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Hospice: Why Family Members Wait Too Long to Call

It can be difficult to admit that a senior's disease has progressed so much that additional treatment is impractical, but caregivers and their families can lose out on irrecoverable time with a dying loved one if they wait too long to seek hospice care.

More than 35 percent of people on hospice don't even receive one full week of care, while 50 percent receive care for less than three weeks, according to 2010 figures from the National Hospice and Palliative Care Organization.

"The full benefits of hospice care cannot be experienced in just a day or two," says Myles Zuckerman, M.D., Chief Medical Officer of Family Hospice and Palliative Care, "It makes me sad to get calls from family members who realize their loved one is dying within a few hours or days because they can't make the most of it."

Hospice in a nutshell

A person who reaches the point where more medical care is counterproductive is likely to be experiencing a significant amount of physical pain. One goal of hospice care is to enhance a dying senior's quality of life by alleviating as much of this pain as possible. The sooner they are called in to help, the sooner your loved one can get relief.

But hospice isn't just about alleviating a senior's physical symptoms.

A hospice care team consists of multiple professionals (including: physicians, nurses, social workers, psychologists, and spiritual counselors) that come together to help an elder and their family cope with the logistical, spiritual, emotional and mental facets of dying.

This holistic care focus can make it possible for a senior to have more pain-free time to spend with their loved ones.

Medicare offers up to six months of hospice care benefits for terminally ill seniors who decide to forgo further medical treatment.

Wishing to preserve hope

What makes a family caregiver so reluctant to call in the hospice care cavalry for an ailing loved one?

In some ways, it's all about perception.

Hospice has a potent stigma attached to it. Viewed as a last resort—something to try when all medical methods have been exhausted—hospice is often associated with giving up and giving in to the inevitability of death.

Gail Gazelle, M.D., FACP, Assistant Clinical Professor of Medicine at Harvard Medical School, says that many families engage in "wishful thinking," believing that if they refuse to talk about the fact that a loved one is dying, then perhaps it won't actually happen.

She also mentions the common concern that broaching the topic of end-of-life care with an ill loved one may cause them to become depressed.

While both valid and understandable, these feelings can create unnecessary suffering for both a dying elder and their family if they cause a caregiver to delay calling hospice.

Medicine's fighter philosophy

A medical culture that makes doctors and family members reluctant to admit defeat further devalues the benefits of hospice, which is more focused on caring for a person rather than curing a disease.

Research has found that seniors often receive unnecessarily aggressive medical treatments in their last few weeks of life.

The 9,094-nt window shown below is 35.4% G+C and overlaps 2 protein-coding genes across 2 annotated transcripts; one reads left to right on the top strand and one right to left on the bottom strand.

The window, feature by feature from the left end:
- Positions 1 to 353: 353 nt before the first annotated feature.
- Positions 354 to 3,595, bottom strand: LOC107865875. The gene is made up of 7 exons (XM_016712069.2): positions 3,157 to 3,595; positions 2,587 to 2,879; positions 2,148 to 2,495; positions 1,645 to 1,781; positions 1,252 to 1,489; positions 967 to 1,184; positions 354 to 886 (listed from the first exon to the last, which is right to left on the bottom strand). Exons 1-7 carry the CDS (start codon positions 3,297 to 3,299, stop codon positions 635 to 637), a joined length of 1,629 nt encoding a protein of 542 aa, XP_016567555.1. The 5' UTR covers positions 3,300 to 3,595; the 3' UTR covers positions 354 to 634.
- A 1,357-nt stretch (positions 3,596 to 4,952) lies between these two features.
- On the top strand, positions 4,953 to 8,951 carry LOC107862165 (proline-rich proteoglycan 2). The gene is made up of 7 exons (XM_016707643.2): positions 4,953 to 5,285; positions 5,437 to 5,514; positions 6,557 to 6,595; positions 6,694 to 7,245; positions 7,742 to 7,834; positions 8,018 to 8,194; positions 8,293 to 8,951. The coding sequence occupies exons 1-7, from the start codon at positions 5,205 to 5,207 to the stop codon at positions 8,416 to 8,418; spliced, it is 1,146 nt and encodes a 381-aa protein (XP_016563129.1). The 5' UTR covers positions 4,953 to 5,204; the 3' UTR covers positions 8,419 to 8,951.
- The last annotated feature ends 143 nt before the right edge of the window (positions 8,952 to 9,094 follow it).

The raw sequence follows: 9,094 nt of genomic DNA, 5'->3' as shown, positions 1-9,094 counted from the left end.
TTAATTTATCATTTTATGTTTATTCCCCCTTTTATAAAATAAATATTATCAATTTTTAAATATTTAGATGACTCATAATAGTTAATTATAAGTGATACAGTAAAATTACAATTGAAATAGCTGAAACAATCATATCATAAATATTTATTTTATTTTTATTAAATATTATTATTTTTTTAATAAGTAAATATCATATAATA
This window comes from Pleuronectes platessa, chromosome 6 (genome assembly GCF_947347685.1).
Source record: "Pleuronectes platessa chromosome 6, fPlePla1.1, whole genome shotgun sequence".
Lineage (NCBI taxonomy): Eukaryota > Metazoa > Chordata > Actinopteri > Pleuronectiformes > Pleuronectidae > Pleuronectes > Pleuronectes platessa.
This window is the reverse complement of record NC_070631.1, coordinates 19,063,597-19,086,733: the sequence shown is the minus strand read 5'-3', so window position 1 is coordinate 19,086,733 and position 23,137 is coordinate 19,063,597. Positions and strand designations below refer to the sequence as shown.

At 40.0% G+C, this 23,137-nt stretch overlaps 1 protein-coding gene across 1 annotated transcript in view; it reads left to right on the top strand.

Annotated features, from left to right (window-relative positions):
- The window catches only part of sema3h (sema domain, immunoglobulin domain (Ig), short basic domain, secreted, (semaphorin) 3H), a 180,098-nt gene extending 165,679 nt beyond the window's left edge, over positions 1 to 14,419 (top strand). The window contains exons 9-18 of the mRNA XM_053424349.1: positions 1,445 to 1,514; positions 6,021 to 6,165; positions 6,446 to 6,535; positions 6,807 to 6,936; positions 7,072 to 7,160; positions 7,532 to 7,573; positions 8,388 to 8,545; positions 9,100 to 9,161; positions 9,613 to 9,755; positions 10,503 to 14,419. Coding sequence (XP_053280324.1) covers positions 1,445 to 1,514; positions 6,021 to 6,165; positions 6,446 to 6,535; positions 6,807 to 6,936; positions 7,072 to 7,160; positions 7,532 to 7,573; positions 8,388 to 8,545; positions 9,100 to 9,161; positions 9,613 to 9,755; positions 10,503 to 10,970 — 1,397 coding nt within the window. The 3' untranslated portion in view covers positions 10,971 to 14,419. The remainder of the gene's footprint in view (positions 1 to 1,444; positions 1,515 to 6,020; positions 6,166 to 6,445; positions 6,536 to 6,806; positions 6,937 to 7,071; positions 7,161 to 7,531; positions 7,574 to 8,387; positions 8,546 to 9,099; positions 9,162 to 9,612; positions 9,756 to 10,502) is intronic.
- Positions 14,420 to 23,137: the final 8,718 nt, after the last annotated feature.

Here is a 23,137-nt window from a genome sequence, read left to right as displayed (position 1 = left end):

A recent Dartmouth investigation discovered that one-third of terminal cancer patients were subjected to costly, painful, and ultimately futile treatments in their last few weeks of life.

Another study found that almost 80 percent of all seniors on dialysis were hospitalized at some point during their last month of life. During their stay, many of these patients were given feeding tubes, or had to be resuscitated.

Gazelle feels that efforts need to be made to educate physicians on the merits of hospice and how to approach the topic of end-of-life care with patients and their family members. She also acknowledges the vital role that caregivers play in these discussions, "It is critical that families begin to feel more empowered to name the truth and not wait for the physician to initiate the discussion," she says.

Knowing when to call

When should you call hospice for a loved one?

It can be hard for caregivers to pinpoint when further medical care would do a senior more harm than good.

"We're all guilty of having that Pollyanna view of things—no one wants to face the fact that there comes a point where there's nothing else medicine can do," Zuckerman says.

One way to dispel the uncertainty is to seek outside advice:

  • If your loved one is staying in the hospital, you may have access to the services of a palliative care professional. These individuals are tasked with relieving the physical and emotional pain associated with all types of diseases—curable, chronic, and terminal. A palliative care professional will be able to provide you with information and guidance regarding hospice care.
  • If a senior is staying in an assisted living community or nursing home, Zuckerman suggests soliciting the advice and opinions of the staff that takes care of your loved one on a daily basis. They'll have the best idea of the status of an elder's physical condition and how it's affecting them.
  • If you're caring for a loved one at home, their primary care doctor can be a source of information, but Zuckerman cautions against waiting for a loved one's physician to start a dialogue about end-of-life care. He says that doctors often lack the time necessary to sit down and address the issue appropriately.

Making the decision to pursue hospice for an elderly family member won't be easy, but it's important to acknowledge the potential benefits of this care option.

Zuckerman says that hospice can offer much-needed hope for people dealing with a terminal illness, "Even when there's no hope for a cure, there's still hope. There's hope for more pain-free days, and more time with family and loved ones."

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